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Durham e-Theses
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Offshore Transmission Systems Planning Under Severe Uncertainty

BAINS, HENNA (2021) Offshore Transmission Systems Planning Under Severe Uncertainty. Doctoral thesis, Durham University.

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Author-imposed embargo until 28 May 2024.


The offshore wind industry will make investment decisions regarding the electrical transmission infrastructure required to connect offshore wind farms to the onshore grid. Unfortunately, many policy, planning and operational decisions will be made under severe uncertainty due to limited data, knowledge, and expertise. There is insufficient information due to the assets' short operational history, data is usually project-specific, and future projects include advancing technologies. In particular, these uncertainties make it challenging to assign probability distributions to inputs required to assess an offshore transmission system economically. Therefore, methods based on classical probability theory may not be justified under severe uncertainty. Nevertheless, solutions must be found to handle severe uncertainty when planning future projects.

The work of this thesis designs (by setting up the methodology), tests (through applications) and validates (by comparing to conventional methods) new offshore transmission planning techniques. The main original research contributions are the development of an economic model to support offshore transmission planning, and the application of advanced statistical techniques to handle severe uncertainty in long-term decision making. This thesis presents three in-depth practical applications.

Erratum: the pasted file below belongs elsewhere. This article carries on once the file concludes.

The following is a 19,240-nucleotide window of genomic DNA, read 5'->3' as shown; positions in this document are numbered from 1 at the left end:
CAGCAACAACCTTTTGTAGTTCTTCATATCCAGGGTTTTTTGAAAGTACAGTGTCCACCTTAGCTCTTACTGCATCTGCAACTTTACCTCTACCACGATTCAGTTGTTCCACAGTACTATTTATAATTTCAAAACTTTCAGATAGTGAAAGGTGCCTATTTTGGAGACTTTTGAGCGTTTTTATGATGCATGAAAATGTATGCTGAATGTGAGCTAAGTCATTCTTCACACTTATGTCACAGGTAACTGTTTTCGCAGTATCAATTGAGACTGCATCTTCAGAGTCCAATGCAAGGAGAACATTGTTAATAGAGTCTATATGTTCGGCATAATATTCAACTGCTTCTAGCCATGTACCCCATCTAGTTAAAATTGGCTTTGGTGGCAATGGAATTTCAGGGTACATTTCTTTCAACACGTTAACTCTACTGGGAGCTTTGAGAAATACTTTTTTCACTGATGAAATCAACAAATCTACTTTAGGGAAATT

Advanced statistical methods, such as imprecise probability, are used to handle uncertainty in the input parameters. We demonstrate how to implement the techniques, as well as find and overcome challenges that may arise when applying these techniques to practical problems. Additionally, we show the benefits of these methods and, in particular, the ability to handle severe uncertainty in the input parameters more robustly than conventional methods.

Overall, the original contribution of this thesis demonstrates a framework for decision makers to handle severe uncertainty within the offshore transmission space and in the broader energy context. This enables decisions on key offshore transmission assets to take into account severe uncertainties. Ultimately, this research supports the integration of renewable technologies in a cost-effective way.

Item Type:Thesis (Doctoral)
Award:Doctor of Philosophy
Faculty and Department:Faculty of Science > Engineering, Department of
Thesis Date:2021
Copyright:Copyright of this thesis is held by the author
Deposited On:28 May 2021 14:20

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